Congratulations! The Flaminia GT is the best looking Flaminia and one of the best cars of its time. The mechanical parts such as engine and transaxle are so well made they're almost undestructible. The only issues one could encounter are rust at the end of the two long chassis arms and in the "box" were the rear leafsprings are attached. This corrosion starts on the inside, so it's always a bit tricky to see it. Get a decent product and spray it inside these "cavities".
The interior is bulletproof also. I used saddle soap to keep them healty. The foam on the inside will deteriorate at a quick pace each time you use it, but this can be replaced by new sections of foam.
The brakes... some say they're rubbish, but they're wrong. If they dont work properly, replace all the vacuum hoses and check that little black valve on the firewall. Three hoses are atached to it and this part deals with the vacuum which operates the whole system. Easy to dismantle, easy to clean. If problems persist... check the big drum on the Bonaldi servo. There's a large piston in it with an outer ring made of some sort of rubber. This "piston" can block sometimes causing judder when brakes are applied. Easy to dismantle and easy to lubricate. If you go one step further, you'll see this piston is attached to a fine steel rod. If this one is pitted, brake oil will leak into the piston and end via the vacuum hoses in the engine. That's not good but Omicron in England will help you. Rubber hoses like the ones between engine and oil cooler should be replaced too, they operate under full pressure so it's safe to have new ones made. On the rear side of the engine block, there' s a little red hose for the oil pressure gauge... change it too. Keep in mind these "original" rubbers are about 50 years old now and they handle a lot of pressure when the engine is revving.
The flexible brake lines should be replaced as is the brake oil, but that's routine service. Brake pads at the rear can be tricky, but the view of that magnificent transaxle is soooooo beautiful it will keep you calm like a Tibetian Monk! As you said, the valve covers should be finished in winkle finish. Get a can, clean the covers, spray them and put them in the oven at low temp for a few hours... your engine bay will thank you! Sometimes I read the wheels on a Flaminia are dull... but with a beautiful undented hubcap, a nice cream coloured rim and a perfect chrome outer ring they look extremely tasteful.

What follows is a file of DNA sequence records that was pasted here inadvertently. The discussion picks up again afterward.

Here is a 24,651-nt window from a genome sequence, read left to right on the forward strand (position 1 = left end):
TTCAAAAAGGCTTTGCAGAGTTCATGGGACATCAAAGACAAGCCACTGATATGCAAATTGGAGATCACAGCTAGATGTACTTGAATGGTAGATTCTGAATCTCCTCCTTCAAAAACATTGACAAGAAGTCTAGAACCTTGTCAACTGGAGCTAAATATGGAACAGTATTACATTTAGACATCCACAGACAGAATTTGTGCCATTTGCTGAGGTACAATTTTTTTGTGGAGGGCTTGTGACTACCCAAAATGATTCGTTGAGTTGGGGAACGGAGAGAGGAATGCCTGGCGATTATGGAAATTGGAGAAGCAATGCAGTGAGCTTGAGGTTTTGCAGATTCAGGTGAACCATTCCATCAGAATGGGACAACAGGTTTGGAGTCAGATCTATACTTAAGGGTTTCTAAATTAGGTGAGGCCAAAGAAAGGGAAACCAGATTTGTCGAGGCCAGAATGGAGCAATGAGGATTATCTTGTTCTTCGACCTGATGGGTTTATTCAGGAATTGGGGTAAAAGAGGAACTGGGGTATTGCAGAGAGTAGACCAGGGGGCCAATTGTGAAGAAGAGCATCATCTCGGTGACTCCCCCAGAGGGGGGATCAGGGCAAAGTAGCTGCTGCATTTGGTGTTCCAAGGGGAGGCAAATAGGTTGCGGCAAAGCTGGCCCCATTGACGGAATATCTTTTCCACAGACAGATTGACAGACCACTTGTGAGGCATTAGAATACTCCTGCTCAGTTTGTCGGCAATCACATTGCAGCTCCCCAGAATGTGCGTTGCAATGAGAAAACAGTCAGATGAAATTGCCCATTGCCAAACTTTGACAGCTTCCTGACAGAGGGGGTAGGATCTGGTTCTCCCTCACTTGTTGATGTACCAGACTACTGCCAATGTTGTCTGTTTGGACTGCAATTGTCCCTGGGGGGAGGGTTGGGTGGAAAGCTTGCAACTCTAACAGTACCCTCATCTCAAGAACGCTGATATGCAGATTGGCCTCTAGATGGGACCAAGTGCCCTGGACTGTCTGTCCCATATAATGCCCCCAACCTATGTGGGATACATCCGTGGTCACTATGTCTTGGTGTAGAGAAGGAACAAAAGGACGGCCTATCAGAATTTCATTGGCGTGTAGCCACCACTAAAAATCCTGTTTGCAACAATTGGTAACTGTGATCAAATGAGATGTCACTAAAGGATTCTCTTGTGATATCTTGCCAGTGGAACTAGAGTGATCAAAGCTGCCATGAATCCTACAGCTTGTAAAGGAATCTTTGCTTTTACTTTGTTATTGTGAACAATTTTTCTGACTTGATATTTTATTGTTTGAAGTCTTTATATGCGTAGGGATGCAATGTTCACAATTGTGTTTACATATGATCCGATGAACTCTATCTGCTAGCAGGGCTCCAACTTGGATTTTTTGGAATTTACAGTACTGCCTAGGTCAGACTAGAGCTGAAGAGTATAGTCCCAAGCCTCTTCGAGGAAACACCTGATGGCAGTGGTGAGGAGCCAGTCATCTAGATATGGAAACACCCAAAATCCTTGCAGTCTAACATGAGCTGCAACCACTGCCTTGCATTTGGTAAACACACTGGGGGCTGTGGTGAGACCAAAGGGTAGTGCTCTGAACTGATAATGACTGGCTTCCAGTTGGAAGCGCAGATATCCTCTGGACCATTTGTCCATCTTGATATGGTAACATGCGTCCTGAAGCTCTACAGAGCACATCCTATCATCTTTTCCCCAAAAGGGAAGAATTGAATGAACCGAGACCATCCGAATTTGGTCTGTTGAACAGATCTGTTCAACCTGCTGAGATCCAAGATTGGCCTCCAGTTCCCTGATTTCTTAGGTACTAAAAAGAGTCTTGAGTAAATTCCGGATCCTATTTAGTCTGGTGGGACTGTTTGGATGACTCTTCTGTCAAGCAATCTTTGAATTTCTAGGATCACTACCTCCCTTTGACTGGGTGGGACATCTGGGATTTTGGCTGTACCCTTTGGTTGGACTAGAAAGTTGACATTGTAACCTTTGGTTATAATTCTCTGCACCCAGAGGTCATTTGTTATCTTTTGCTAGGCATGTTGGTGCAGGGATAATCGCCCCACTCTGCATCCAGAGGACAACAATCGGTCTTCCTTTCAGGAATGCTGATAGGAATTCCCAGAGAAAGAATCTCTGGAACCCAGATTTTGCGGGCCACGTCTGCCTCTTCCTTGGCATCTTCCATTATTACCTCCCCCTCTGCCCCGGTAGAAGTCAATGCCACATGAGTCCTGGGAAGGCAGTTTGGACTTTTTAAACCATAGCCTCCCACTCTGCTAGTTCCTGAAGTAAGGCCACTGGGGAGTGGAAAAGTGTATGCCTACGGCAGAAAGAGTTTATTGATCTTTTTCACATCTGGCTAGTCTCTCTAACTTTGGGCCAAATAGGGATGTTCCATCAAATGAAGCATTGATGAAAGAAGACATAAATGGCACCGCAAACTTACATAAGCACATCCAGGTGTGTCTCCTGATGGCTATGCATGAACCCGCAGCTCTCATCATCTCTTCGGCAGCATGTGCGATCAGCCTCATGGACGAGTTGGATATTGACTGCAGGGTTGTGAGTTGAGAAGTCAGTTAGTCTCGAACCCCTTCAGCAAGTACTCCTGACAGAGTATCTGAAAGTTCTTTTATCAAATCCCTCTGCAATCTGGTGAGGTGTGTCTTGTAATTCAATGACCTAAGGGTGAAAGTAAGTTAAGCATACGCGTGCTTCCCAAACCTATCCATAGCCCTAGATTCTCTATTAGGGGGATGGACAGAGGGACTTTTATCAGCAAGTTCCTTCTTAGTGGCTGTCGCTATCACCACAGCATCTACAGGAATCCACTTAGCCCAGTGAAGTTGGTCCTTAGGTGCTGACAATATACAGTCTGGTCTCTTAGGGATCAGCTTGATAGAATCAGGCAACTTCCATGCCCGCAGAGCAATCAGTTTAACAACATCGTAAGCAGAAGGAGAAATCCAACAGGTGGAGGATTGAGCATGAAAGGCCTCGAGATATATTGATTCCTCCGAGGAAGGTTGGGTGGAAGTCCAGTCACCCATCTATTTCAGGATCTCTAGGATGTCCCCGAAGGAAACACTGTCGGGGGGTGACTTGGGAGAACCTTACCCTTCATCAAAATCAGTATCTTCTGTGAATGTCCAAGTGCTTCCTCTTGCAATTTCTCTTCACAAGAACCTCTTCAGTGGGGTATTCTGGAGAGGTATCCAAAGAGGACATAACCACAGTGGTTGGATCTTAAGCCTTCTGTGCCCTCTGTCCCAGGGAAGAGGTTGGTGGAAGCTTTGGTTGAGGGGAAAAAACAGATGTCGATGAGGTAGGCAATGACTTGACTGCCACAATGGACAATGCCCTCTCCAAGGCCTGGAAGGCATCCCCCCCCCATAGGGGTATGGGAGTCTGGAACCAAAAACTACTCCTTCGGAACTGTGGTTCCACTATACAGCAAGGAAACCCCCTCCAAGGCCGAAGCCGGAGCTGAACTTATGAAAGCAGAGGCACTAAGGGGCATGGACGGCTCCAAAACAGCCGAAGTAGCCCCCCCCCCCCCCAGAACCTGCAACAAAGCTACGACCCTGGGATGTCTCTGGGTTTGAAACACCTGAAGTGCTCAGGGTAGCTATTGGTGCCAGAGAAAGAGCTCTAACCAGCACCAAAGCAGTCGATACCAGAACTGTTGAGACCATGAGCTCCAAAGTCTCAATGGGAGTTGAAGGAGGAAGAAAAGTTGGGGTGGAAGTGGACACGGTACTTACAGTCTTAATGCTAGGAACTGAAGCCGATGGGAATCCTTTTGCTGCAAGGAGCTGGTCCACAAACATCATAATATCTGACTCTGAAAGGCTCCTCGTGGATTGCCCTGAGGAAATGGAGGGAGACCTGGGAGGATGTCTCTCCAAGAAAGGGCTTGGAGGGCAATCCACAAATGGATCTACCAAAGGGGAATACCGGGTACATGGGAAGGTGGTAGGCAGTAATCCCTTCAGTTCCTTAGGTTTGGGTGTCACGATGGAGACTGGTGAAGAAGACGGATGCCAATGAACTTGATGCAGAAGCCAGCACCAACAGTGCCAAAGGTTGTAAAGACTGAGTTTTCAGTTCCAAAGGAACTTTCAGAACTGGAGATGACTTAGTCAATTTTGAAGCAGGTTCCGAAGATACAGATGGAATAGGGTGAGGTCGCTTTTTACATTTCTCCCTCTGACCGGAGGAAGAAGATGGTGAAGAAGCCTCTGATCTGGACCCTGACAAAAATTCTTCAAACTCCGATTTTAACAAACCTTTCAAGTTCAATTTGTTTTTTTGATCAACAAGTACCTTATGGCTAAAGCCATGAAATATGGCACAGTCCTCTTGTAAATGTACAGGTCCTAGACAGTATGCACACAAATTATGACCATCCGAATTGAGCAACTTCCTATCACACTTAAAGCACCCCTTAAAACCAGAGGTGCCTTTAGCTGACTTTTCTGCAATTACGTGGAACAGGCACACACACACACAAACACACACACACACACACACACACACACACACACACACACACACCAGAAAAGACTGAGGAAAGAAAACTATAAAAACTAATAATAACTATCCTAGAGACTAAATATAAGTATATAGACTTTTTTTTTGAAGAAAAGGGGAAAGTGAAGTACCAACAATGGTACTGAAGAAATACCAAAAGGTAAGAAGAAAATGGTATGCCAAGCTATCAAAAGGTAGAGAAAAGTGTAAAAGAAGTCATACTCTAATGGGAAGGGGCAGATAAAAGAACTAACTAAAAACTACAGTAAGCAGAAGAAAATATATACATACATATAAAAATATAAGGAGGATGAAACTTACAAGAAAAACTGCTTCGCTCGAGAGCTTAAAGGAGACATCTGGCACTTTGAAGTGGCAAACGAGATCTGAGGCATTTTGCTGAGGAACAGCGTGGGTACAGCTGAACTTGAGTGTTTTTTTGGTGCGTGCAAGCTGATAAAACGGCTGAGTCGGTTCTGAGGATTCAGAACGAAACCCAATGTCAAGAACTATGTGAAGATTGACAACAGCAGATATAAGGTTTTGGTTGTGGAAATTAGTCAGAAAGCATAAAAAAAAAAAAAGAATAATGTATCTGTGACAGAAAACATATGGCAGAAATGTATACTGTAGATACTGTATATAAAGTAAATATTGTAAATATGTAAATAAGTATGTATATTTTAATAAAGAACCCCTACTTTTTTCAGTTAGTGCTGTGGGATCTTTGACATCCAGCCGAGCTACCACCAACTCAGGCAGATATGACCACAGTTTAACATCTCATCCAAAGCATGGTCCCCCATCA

Some electrics are very refined. There's a system to prevent to activate the starter engine when the engine is running and the big relay for the headlights should be activated regularly in order to keep it is shape! Electrics are very easy. Each wire has a number and it's very easy if you have the owner's manual with the correct wiring diagram.
I love every Flaminia, but my preference goes to the Touring bodied cars. The quality of craftmanship is lightyears ahead of what Z... did and they're much more civilised, refined and finished than the Sports versions. Also the dash and interior in the Zagato versions are a bit weird.
The single carb setup is by far the best option. It lacks the "woaw" effect and suction sound of the Webers, but it's smoother to use and far less complex.
One thing looks strange... the exhaust tips à la Bentley Blower, the single chrome tips look so good!
I remember my dad came to collect me from school in his 2.8 GT and my friends were fighting to decide who could come with us in the cramped back! My dad used too loosen the adjustable steering wheel and pulled it towards him under acceleration, it looked as if it was loose... Should have seen the face of these kids! We had it for some 40 years along other Flaminia's. The GT is a true jewel and a superb object in which all the best engineering Italy could offer is contained. A Flaminia, just like the Aurelia, is state of the art!
So 'to keep a long story short'... your Flaminia is awesome.
Last edited by Flaminiasport; 01-24-2012 at 02:00 AM.